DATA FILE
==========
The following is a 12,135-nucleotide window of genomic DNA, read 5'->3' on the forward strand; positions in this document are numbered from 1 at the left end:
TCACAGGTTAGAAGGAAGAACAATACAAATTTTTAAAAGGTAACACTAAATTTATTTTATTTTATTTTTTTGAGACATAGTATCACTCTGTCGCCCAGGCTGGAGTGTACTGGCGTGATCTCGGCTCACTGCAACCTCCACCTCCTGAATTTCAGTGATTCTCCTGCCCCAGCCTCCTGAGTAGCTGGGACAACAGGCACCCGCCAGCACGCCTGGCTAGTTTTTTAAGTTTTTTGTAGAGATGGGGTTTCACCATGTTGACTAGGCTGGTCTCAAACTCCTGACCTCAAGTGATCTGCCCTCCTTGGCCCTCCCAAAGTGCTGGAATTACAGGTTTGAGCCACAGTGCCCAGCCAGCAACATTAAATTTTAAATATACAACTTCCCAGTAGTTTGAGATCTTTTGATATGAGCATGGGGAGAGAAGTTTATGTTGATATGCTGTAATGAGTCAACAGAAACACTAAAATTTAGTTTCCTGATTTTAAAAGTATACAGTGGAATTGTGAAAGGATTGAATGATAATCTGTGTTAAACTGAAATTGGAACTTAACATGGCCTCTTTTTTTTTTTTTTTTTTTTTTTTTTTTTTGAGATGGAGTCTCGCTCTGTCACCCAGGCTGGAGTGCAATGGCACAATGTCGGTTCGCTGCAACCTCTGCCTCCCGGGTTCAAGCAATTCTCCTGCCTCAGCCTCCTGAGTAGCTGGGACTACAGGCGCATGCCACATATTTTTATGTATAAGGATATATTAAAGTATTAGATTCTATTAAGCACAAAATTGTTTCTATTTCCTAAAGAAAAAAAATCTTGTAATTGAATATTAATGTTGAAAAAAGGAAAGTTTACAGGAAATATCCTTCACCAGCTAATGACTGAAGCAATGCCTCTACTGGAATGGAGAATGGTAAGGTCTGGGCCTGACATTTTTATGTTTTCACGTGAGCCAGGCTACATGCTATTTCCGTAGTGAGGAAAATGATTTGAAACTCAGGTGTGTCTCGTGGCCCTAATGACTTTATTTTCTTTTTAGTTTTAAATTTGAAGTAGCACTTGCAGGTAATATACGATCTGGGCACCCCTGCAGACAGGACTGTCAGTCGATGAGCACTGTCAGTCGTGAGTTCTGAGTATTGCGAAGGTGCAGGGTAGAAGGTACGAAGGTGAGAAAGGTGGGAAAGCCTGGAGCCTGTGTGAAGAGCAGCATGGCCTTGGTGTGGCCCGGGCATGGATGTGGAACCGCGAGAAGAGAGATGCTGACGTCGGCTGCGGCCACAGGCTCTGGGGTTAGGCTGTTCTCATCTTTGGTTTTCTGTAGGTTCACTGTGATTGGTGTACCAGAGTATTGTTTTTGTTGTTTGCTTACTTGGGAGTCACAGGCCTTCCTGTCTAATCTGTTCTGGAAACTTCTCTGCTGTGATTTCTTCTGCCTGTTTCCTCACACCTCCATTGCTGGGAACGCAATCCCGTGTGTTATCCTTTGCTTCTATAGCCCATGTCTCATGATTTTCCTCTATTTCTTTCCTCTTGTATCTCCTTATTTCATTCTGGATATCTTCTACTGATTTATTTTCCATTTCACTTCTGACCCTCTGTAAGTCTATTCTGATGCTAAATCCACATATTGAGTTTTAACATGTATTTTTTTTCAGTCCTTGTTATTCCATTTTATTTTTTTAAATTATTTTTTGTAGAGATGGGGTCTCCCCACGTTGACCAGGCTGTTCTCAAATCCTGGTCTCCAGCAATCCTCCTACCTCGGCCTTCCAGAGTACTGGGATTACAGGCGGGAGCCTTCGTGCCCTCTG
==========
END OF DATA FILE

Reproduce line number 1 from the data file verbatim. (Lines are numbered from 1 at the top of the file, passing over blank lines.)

The following is a 12,135-nucleotide window of genomic DNA, read 5'->3' on the forward strand; positions in this document are numbered from 1 at the left end: